This was more practice on face painting designs. I LOVE the picture of Dan looking in the mirror. It's perfect for a painting! It's definitely being put up in my front room! And believe it or not, Matt's actually SMILING in his picture....terrifying, isn't it? He still says he's going to be a hero for Halloween, although he loves this face. I asked him why he liked it and he said "It's just so fun to go scare people and then say, 'It's really Matthew, silly!!!" I love Sarah's design. It's much easier. I won't be advertising Matt's design. It took 10 minutes, which is beyond unacceptable in a face painting job. Maybe with practice I can shave it down to 5 minutes, but I still don't like promoting scary stuff.

Sea World field trip

We went to Sea World for a home school field trip this month. We had to leave our house at 5:30 am to get though Austin before the morning traffic. The children were all bundled up in blankets in the van. I hoped they would sleep so they'd be well-rested for the long day ahead, but we had friends in the van, so they were awake chatting and giggling. Long drives are always so much better with friends.

When we arrived at Sea World, the first thing we visited was the dolphins. There was a low wall around the dolphin pool so kids could lean out and put their hands down into the water. It was so amazing to watch these beautiful creatures swim so close. A friend bought fish to feed dolphins and gave a fish to each child. Sarah was so afraid of the dolphins even though she wanted to feed them. Each time one would swim up, she's pull back in fear. The poor dolphin kept trying to eat, but caught nothing each time. She finally gave her fish to me and I fed it while she touched it's nose.

Matthew loved the shark tank building. It was so neat to watch all the great white sharks swim right next to us. Aquariums are always so awe-inspiring. I love visiting aquariums! We next visited the penguin house and watched 'snow' fall out of a snow machine in the animal area. The sea lions were surprisingly loud, it was as though a loud speaker was connected to each animal. It was so fun to listen to them. I could feel the sound vibrate in my body each time they barked. After exploring all the animal exhibits, we picnicked for lunch with two other families. Daniel loved the juice boxes so much that it was a battle to convince him to eat anything else!

After dining in the shade we went to the Shamu show. It was the best part of the day! There was an educational presentation on killer whales and their habitats. The children were so raptured that they remembered everything. It was so cool watching their faces as the whales entered the pool. Unveiled delight and excitement. There were 5 whales in the show, all doing flips and leaps. We were in the spash zone so it was fun to watch the waves of water wash over the walls. It was so amazing to watch these huge animals move so gracefully, I was overcome with awe and I was so thankful to be able to observe such a beautiful creation. I just had thrills in my chest and goosebumps the entire show.

After the show we trekked across the park to the sea lion show. We sat on the third row so the kids could see everything really well. They had sea otters, a walrus, and sea lions come onstage for lessons about their body features and habitats. The walrus blew a kiss goodbye at the end of her show. Surprisingly, you could actually hear the kiss. This delighted the children. It was the best part of the show to them. The sea lions were hilarious. They did all sorts of neat tricks with a group of actors, like walking on their front flippers, diving off a high dive, and doing flips. The kids loved it when they all waved goodbye. It was such a long walk back to the van, and we were exhausted, but the day was definitely worth it. I couldn't stay awake on the 2 hour drive home, so I really wanted to drop into bed, but I had to go take an Anatomy test the minute we arrived home. I scored a 98% on the written exam. Hurrah!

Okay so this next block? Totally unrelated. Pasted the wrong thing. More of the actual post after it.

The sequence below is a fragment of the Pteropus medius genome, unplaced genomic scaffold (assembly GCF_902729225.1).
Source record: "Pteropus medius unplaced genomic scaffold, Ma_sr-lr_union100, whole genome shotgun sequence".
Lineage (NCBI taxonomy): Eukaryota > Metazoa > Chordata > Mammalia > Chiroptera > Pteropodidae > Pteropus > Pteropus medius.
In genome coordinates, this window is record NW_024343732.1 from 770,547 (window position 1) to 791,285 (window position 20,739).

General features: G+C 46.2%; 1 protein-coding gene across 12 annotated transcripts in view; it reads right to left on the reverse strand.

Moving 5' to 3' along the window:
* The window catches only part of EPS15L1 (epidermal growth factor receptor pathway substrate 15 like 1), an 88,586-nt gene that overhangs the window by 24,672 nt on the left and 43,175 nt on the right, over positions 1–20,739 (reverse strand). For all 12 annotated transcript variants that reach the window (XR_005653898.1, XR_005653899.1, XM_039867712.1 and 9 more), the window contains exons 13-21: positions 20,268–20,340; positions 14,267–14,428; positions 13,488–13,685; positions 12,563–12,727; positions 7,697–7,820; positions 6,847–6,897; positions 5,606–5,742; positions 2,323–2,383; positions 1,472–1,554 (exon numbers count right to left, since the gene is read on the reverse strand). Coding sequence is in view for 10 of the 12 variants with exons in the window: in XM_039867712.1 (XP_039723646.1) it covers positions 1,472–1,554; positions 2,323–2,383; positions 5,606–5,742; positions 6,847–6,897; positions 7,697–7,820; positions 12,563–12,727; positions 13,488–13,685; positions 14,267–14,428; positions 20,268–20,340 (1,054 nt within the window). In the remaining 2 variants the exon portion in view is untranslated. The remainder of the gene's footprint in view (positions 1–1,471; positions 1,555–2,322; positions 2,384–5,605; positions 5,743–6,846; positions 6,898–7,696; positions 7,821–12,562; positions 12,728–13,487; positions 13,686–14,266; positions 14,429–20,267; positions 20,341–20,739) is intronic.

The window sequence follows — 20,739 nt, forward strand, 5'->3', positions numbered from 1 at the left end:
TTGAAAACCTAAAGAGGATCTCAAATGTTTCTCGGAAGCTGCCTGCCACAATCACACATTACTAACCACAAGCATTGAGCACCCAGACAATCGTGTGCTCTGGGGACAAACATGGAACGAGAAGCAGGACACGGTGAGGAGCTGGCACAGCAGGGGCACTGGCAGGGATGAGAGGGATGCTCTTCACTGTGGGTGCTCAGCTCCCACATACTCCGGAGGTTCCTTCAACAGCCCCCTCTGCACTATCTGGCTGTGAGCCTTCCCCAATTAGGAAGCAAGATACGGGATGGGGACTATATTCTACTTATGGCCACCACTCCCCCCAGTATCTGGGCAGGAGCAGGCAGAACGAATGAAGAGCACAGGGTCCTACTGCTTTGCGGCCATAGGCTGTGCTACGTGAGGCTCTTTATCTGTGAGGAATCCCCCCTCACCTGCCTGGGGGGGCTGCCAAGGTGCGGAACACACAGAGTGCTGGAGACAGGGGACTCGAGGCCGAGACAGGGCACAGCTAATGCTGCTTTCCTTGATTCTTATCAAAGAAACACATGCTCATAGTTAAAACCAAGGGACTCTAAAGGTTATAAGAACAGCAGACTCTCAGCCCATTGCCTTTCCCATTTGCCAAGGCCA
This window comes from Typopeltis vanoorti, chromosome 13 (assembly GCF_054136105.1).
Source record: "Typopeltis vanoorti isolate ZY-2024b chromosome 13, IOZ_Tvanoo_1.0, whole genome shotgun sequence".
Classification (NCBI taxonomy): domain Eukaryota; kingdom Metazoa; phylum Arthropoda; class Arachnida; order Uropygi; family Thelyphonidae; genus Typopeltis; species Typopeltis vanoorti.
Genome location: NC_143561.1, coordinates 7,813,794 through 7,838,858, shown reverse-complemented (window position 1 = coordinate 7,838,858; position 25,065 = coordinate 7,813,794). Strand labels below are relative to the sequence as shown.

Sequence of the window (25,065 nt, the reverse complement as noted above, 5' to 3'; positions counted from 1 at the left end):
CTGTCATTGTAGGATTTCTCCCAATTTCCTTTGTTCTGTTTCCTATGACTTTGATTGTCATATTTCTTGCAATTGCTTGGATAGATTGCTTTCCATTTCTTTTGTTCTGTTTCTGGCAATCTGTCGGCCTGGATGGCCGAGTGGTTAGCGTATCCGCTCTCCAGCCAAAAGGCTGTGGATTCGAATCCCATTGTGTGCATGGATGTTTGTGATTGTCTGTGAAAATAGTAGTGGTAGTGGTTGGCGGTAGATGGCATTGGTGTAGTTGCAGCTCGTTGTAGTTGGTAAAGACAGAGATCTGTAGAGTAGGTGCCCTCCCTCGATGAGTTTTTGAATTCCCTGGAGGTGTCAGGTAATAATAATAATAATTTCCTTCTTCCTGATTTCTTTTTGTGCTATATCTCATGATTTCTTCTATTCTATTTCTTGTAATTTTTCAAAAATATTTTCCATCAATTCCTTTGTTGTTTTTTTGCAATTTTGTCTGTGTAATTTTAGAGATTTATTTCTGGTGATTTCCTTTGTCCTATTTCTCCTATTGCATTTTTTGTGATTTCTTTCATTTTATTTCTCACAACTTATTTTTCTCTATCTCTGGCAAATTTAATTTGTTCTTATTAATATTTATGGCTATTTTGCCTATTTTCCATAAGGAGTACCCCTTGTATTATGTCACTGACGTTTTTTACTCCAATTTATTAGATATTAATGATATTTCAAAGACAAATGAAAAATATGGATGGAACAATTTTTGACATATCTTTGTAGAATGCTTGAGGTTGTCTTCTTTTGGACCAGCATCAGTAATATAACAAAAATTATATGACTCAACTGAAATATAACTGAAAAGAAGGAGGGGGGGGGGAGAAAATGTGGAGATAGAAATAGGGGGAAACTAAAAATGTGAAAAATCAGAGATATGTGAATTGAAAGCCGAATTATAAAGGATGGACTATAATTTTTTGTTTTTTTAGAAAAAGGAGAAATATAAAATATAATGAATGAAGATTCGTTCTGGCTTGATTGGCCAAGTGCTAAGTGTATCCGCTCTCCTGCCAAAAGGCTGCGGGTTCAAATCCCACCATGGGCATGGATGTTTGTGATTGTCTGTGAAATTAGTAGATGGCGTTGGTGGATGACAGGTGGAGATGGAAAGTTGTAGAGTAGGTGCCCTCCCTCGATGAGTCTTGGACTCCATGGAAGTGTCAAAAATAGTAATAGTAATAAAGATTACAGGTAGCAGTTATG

Fall cookies

We made cookies to share with neighbors. It was so fun to decorate them all with the children. Sarah's strategy was to pile on as many pieces of candy as possible. Matthew was so proud of his first cookie. Daniel was surprisingly meticulous and careful, slowly licking his fingers between each application of frosting.Nathan also made pumpkin fudge to give away. It was SO delicious! Regretfully only two neighbors were home that night.... We have way too many cookies left.

Sunday, October 12, 2008

Matt's Halloween face

I'm practicing face painting with a new paint medium, so I let Matthew pick any design he wanted. Leave it to a boy to pick the gruesome ones. I told him I'm never painting this one on him again. I really didn't like seeing my little boy turn into such a monster. Matthew really loved it though. It was hilarious to watch him stare at himself in the mirror, slowly moving his face in different ways to see how the makeup moved. Whenever he ran past a mirror the rest of the day, he's stop to admire his face before moving on. Luckily he wants to be a hero for Halloween, so I don't have to worry about doing another mean face. He's fashioned his own costume from our dress up box. He's so proud of it. It consists of his homemade batman cloak (with a letter 'M' on the back) and a light saber he received for his birthday last year. As far as he's concerned, this is the coolest costume on the block!

Welcome to Kingsley Corner!

I decided to do a blog....I know, I know, now I'm following the crowd. I just wanted a place to post our monthly family letters so more family and friends can access them. I also can't send pictures to everyone, so at least you can see them here.